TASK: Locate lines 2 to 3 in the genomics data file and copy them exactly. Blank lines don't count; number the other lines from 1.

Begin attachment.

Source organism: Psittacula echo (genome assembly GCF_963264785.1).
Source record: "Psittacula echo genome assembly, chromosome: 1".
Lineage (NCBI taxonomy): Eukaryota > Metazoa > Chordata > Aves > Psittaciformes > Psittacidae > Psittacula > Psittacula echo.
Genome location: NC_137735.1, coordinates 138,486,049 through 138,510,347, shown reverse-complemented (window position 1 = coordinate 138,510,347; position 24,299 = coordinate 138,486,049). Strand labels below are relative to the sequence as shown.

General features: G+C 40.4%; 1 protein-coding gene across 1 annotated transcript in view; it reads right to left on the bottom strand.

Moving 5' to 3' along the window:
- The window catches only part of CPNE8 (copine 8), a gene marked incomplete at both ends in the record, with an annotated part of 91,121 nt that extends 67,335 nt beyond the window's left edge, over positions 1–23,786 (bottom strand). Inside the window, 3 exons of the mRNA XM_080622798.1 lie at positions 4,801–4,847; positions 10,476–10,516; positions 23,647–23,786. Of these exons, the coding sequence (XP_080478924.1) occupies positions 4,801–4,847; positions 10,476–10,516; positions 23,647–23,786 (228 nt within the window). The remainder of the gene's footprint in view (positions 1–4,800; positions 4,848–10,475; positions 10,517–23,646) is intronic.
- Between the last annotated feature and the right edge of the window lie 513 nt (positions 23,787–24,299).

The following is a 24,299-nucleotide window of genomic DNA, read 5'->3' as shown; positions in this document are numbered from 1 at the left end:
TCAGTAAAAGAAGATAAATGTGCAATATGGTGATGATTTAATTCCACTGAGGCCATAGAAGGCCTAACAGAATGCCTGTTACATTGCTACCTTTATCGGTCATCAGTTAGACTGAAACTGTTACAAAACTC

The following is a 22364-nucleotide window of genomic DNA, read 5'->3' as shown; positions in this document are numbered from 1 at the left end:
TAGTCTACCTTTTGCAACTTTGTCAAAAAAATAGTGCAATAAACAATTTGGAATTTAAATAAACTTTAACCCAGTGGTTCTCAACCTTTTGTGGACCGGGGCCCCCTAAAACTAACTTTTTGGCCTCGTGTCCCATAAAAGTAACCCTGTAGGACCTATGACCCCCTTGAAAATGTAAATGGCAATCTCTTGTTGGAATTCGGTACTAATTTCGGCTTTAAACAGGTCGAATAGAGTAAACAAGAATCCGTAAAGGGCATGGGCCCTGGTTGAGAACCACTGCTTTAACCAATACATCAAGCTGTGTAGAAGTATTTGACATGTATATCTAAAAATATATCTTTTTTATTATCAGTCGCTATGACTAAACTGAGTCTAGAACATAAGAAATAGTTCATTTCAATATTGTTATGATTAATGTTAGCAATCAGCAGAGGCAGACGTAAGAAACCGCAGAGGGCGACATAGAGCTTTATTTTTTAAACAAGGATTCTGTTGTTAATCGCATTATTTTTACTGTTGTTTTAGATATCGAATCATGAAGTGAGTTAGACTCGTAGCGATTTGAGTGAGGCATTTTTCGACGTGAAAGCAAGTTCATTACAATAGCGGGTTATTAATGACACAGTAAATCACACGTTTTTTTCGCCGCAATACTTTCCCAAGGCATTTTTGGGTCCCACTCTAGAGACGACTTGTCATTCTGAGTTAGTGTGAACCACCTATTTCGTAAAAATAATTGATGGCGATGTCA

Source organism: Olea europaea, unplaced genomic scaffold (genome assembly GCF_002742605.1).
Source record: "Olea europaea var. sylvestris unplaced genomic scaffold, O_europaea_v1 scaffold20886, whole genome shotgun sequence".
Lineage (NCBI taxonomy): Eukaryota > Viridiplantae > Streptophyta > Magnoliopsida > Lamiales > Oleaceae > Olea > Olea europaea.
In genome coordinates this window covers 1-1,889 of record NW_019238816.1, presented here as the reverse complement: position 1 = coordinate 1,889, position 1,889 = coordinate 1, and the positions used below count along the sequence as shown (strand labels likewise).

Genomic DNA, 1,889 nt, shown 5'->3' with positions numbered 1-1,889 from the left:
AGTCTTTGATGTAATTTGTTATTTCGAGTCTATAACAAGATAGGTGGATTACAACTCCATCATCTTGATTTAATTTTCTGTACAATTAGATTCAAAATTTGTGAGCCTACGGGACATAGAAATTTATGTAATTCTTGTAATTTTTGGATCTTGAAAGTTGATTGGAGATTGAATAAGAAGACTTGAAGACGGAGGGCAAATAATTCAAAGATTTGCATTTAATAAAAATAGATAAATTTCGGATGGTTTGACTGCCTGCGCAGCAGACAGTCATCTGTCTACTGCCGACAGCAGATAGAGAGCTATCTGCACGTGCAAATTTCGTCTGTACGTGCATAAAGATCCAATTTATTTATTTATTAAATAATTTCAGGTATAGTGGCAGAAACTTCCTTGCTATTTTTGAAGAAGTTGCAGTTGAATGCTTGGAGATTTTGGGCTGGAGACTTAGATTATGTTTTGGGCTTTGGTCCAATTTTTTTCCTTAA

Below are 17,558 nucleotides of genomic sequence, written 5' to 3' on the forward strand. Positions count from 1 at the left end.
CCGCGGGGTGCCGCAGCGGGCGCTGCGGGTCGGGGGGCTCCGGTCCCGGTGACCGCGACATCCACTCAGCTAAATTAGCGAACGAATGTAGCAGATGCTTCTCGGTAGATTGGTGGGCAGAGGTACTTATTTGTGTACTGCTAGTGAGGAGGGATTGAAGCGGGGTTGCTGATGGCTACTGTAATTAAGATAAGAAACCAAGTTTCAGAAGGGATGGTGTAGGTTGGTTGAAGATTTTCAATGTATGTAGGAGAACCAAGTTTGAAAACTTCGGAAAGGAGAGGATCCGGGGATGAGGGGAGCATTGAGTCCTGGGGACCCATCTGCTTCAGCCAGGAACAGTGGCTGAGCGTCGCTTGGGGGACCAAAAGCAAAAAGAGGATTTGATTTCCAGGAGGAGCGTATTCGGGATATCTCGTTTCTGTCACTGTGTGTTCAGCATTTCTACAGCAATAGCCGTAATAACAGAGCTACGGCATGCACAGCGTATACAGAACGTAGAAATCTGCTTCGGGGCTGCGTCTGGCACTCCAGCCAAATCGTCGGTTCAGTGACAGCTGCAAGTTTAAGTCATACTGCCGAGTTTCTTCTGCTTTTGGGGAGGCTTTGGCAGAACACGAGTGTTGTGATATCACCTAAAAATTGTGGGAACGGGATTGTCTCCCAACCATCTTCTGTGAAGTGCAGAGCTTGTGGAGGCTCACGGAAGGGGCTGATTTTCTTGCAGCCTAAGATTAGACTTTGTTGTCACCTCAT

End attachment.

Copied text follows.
Source record: "Psittacula echo genome assembly, chromosome: 1".
Lineage (NCBI taxonomy): Eukaryota > Metazoa > Chordata > Aves > Psittaciformes > Psittacidae > Psittacula > Psittacula echo.